Original language: castellano
Year of publication: 2023
Valuation: Between Recommended and Okay
It is assumed that if we meet here, on this blog, it is because we like books, so I guess I’m not wrong. And for those of us who have this hobby, books are something important, a hobby, yes, but also a way to enjoy a certain beauty, to access the thoughts and talents of others, an excuse to share opinions, to stop and reflect on things. which perhaps we had not thought about. There are a thousand reasons to, if I may be so corny, love books. And for this group that we form, I don’t know if big or small, bookstores are therefore small temples of culture, the closest ones, the ones we found (or found) at street level.
On the most prosaic level, the bookstore is obviously also a business, the way of life of its owners, an activity subject like any other to the whims of the market. Right now, without going any further, under the shadow of digital looming, without us being sure that it will not end up completely eliminating the old toche of printed paper.
But in complicated circumstances, where dictatorships reign or fanaticism proliferates, the bookstore is a center of dissidence, of resistance to dictates and impositions. In the words of the poet Joan Margarit, ‘freedom is a bookstore’. And the book, a dangerous object that must be hidden in back rooms and passed from hand to hand with caution. Fascists of all stripes do not like books, because the book is the maximum expression of freedom of thought and expression, and that is precisely what they cannot stand.
In the last decade of the Franco regime, some outposts of freedom crept into bookstores, thanks to a certain expertise acquired over the years, some small relaxation of the government’s gag, and the pressure of a society that was beginning to overwhelm the seams of an intellectually dwarf system. In a more or less hidden way, banned titles begin to circulate and bookstores, many of them, go from being simple commercial establishments to assuming the role of centers of cultural dissemination and opposition to Francoism. At the same time, an involutionist movement begins to emerge, agitated by individuals like Blas Piñar or Girón, who see the ‘conquests’ of the most rancid Francoism in danger, even more so when the proximity of what was so amusingly called the ‘biological fact’ begins to appear. ‘, that is, that nature would end up doing what the Spanish had not achieved.
The most brainless puppies of that sector launched themselves into what they considered a new ‘crusade’, and what better target than the bookstores, those that had been most perceived as rebels or protestors, peaceful establishments with accessible shop windows that could be defaced or destroyed, with many books (that mysterious thing that surely has something bad inside) that are easily burnable. A rumor, the suspicious colors of a cover or a title that seems to deviate from the canon is enough to launch the stone or the Molotov cocktail.
Ultra harassment languishes when the aggressors see their battle lost, and in Euskadi the leading role is then taken by the Street fight (urban guerrilla, being very generous). The motivations are somewhat different, here it is above all about crushing those who do not bow to the demands of these other fanatics, those who stand for political options other than their own, refuse to lower their blinds when ordered or They remain in the hostile territory from which they want to expel them. With no more support than that of a few friends and neighbors, with the majority looking the other way and terrorist actions threatening or directly liquidating people in the area, the Minicost bookstores in Andoain, and Lagun in Donostia-San Sebastián, barely survived. The latter heroically withstood the multiple attacks until its owner retired on August 31.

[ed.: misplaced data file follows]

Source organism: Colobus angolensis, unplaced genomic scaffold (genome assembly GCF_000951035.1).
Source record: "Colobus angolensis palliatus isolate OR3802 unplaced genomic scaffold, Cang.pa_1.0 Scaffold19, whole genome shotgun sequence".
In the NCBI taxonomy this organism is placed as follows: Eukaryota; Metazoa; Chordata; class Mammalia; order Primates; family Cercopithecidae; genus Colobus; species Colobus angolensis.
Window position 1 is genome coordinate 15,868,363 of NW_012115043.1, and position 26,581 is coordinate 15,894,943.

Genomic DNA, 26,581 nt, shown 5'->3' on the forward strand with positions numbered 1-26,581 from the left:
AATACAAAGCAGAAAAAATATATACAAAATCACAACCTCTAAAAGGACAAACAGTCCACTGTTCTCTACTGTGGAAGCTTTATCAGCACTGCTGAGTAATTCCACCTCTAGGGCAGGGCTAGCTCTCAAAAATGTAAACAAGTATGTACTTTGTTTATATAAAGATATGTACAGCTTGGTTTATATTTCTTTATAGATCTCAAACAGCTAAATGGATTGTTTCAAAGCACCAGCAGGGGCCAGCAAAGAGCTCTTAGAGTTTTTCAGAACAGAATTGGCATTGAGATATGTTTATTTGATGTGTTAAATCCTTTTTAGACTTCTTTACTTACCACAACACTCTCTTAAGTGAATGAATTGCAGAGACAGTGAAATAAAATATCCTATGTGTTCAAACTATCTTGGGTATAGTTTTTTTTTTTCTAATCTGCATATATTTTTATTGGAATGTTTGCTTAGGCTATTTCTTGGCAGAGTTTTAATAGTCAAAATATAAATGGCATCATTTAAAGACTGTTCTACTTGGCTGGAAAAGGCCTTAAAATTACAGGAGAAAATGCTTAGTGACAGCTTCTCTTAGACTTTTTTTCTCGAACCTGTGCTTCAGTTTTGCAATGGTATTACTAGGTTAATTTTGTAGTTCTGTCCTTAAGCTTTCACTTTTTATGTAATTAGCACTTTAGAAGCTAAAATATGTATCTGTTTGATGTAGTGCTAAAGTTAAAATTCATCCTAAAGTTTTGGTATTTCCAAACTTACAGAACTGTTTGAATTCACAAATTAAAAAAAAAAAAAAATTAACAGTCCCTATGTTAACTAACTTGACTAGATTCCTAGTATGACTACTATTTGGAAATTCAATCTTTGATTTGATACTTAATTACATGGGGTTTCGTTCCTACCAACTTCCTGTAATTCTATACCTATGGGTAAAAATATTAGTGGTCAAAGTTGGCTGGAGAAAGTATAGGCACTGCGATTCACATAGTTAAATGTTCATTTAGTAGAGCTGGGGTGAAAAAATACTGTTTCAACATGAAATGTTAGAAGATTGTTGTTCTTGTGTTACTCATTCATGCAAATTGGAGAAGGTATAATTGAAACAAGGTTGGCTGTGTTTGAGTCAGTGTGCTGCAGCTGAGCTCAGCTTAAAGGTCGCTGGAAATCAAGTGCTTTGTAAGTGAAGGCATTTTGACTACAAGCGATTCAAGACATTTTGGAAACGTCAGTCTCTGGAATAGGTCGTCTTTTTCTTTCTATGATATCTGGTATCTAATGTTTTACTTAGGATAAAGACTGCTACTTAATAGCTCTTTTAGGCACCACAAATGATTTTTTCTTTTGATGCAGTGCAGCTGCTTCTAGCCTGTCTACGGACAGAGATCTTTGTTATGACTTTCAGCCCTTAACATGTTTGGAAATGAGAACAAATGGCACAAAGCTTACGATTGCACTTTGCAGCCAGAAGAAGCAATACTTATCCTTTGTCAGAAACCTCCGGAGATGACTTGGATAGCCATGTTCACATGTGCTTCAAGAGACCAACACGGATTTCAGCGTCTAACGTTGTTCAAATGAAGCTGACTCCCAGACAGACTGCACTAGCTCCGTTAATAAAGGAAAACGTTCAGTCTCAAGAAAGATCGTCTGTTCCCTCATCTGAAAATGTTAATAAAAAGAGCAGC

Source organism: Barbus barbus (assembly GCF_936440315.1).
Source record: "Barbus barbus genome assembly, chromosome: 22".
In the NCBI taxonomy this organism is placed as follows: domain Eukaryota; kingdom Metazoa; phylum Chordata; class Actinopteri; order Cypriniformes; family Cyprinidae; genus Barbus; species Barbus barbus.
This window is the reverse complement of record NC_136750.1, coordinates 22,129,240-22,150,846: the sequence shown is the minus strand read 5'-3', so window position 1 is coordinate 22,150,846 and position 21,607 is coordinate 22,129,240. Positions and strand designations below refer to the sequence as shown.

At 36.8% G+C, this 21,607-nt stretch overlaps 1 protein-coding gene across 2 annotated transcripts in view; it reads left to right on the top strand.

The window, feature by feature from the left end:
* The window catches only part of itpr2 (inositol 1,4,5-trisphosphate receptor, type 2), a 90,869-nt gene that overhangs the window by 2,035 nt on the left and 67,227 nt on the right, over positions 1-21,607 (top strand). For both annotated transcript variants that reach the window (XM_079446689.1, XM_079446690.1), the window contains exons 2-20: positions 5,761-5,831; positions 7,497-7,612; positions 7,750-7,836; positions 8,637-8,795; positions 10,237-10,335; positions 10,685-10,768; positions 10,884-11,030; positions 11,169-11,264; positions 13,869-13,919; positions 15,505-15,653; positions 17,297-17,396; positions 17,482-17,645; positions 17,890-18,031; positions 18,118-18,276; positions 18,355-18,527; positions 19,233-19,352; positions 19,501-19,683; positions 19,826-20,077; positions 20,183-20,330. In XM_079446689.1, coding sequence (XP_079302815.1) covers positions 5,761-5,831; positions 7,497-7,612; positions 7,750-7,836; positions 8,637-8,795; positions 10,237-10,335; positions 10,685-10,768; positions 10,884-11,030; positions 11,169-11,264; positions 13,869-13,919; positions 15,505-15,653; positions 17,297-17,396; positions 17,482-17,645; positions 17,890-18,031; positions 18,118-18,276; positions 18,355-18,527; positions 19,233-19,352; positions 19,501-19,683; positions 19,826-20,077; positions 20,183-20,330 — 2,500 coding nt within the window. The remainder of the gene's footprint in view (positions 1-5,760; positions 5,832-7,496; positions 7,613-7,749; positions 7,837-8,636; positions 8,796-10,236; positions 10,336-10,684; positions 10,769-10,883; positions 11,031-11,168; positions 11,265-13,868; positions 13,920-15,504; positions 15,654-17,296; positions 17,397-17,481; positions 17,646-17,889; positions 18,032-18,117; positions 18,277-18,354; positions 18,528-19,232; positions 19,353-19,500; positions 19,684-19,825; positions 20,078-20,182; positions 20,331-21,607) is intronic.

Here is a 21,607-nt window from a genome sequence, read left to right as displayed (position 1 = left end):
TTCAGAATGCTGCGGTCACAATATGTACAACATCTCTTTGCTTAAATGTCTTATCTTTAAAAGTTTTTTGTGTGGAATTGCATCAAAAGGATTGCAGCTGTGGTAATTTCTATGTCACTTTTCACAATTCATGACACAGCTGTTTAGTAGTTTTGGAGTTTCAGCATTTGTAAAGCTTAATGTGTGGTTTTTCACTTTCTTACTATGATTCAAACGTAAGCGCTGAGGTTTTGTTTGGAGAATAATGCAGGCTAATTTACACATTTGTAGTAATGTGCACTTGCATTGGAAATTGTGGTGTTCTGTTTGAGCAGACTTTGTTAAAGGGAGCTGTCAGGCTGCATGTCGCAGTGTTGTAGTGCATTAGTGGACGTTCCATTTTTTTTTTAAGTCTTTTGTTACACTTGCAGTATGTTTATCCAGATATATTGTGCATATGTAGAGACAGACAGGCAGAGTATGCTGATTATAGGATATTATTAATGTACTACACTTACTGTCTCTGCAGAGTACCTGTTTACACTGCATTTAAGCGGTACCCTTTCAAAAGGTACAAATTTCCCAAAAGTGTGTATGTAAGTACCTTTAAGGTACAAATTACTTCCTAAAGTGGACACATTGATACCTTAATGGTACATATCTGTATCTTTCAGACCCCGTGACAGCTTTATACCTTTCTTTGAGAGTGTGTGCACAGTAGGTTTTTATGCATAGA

In these cases the bookseller was not the object of attack for what he exhibited or sold but for his dissidence, for maintaining his freedom of thought and expression in the face of fascist intimidation. But always at street level, standing up and defending his livelihood, but also the culture and a few basic principles that some were not willing to give up.
Well, now, the book. Well, the book tells us all this in great detail, a thousand pieces of information, testimonies, information about the scenario and the political evolution of the different groups of book burners and their instigators. A very serious, conscientious work, profusely annotated and with extensive bibliography, something that sounds more like a researcher’s thesis, but which I fear may not resonate with the reader, at least that is what happened to me. Perhaps by limiting itself to such a narrow geographical and temporal scope (Spain, from 1962 to the present) there is not really much material to tell, and it is necessary to go into too many details.
We then lose a broader perspective, because books have been burned in many places and moments in history and, in the words of Heine, “where books are burned, human beings end up being burned as well,” Yes, yes, although the poet did not see how well his Hitler compatriots fulfilled the axiom. Each of these episodes is a wake-up call, also a small tragedy, a step backwards for culture and civilization, but equally a sign of the desperation of the fanatics, incapable of exhibiting anything other than their own bestiality.
This time we care less if the book we bring is more or less fortunate, because the fundamental thing is that it has served as an excuse to pay this small tribute to bookstores and booksellers, an increasingly scarce commodity.
Also by Gaizka Fernández Soldevilla in ULAD: Heroes, heterodox and traitors